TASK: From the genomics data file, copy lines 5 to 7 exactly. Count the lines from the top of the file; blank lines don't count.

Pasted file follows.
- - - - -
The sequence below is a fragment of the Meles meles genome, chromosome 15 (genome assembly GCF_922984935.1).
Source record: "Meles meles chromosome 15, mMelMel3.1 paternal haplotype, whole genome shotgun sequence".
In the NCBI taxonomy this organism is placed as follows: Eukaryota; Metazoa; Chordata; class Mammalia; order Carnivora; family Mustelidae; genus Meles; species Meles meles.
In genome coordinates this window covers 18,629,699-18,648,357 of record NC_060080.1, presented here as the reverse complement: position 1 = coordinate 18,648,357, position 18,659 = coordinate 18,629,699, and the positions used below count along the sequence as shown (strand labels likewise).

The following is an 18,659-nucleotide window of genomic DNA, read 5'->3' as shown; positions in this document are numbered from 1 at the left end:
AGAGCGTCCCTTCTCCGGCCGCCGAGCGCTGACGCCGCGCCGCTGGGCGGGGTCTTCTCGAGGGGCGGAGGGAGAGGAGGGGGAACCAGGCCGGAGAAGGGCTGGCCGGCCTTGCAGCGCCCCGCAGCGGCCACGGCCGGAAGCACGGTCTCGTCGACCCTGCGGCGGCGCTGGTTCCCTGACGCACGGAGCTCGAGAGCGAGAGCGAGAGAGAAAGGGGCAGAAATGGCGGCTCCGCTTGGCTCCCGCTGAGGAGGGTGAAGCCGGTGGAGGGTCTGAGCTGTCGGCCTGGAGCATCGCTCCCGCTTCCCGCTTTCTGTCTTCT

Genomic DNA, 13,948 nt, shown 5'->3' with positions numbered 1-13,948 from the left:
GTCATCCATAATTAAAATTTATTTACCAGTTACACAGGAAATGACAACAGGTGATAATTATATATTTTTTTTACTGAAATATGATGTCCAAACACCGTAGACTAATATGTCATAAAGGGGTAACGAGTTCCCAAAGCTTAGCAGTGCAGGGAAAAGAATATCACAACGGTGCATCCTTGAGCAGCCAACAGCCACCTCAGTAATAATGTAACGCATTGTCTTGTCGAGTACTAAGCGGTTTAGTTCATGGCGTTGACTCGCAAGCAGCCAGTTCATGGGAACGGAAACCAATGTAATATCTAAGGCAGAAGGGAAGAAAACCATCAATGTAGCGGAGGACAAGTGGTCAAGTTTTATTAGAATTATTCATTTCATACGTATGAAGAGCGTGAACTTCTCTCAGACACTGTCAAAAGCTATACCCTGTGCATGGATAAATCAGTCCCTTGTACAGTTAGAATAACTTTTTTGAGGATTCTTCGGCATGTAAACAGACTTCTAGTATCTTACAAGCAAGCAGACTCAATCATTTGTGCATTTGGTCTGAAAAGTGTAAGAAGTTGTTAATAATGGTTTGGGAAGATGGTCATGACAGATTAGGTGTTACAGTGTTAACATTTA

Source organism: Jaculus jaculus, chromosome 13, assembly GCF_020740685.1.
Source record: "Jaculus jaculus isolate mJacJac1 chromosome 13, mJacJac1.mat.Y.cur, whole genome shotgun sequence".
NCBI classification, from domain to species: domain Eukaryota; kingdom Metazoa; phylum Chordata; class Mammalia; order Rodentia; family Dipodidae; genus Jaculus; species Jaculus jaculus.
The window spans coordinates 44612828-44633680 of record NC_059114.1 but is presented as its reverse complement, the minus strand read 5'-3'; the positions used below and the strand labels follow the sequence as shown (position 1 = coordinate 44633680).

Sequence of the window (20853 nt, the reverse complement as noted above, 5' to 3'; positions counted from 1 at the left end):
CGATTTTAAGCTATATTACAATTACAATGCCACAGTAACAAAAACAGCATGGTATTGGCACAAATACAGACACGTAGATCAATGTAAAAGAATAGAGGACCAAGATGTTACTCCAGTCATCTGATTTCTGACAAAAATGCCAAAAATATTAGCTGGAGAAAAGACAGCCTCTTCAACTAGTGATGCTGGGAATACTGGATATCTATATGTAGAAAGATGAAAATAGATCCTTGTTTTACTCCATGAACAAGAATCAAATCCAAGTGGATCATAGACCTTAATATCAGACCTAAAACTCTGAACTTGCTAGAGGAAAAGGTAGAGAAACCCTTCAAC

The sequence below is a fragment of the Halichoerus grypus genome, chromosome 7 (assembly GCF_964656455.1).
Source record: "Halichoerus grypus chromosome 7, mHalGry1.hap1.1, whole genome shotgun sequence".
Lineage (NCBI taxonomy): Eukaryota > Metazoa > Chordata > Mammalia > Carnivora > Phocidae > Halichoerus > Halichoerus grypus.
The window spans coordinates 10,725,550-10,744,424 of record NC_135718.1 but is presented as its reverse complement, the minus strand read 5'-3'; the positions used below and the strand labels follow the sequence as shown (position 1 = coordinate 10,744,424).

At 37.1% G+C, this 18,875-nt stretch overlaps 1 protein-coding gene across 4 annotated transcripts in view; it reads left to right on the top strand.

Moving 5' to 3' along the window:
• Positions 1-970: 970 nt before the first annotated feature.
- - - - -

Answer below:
The following is an 18,659-nucleotide window of genomic DNA, read 5'->3' as shown; positions in this document are numbered from 1 at the left end:
AGAGCGTCCCTTCTCCGGCCGCCGAGCGCTGACGCCGCGCCGCTGGGCGGGGTCTTCTCGAGGGGCGGAGGGAGAGGAGGGGGAACCAGGCCGGAGAAGGGCTGGCCGGCCTTGCAGCGCCCCGCAGCGGCCACGGCCGGAAGCACGGTCTCGTCGACCCTGCGGCGGCGCTGGTTCCCTGACGCACGGAGCTCGAGAGCGAGAGCGAGAGAGAAAGGGGCAGAAATGGCGGCTCCGCTTGGCTCCCGCTGAGGAGGGTGAAGCCGGTGGAGGGTCTGAGCTGTCGGCCTGGAGCATCGCTCCCGCTTCCCGCTTTCTGTCTTCT

Genomic DNA, 13,948 nt, shown 5'->3' with positions numbered 1-13,948 from the left: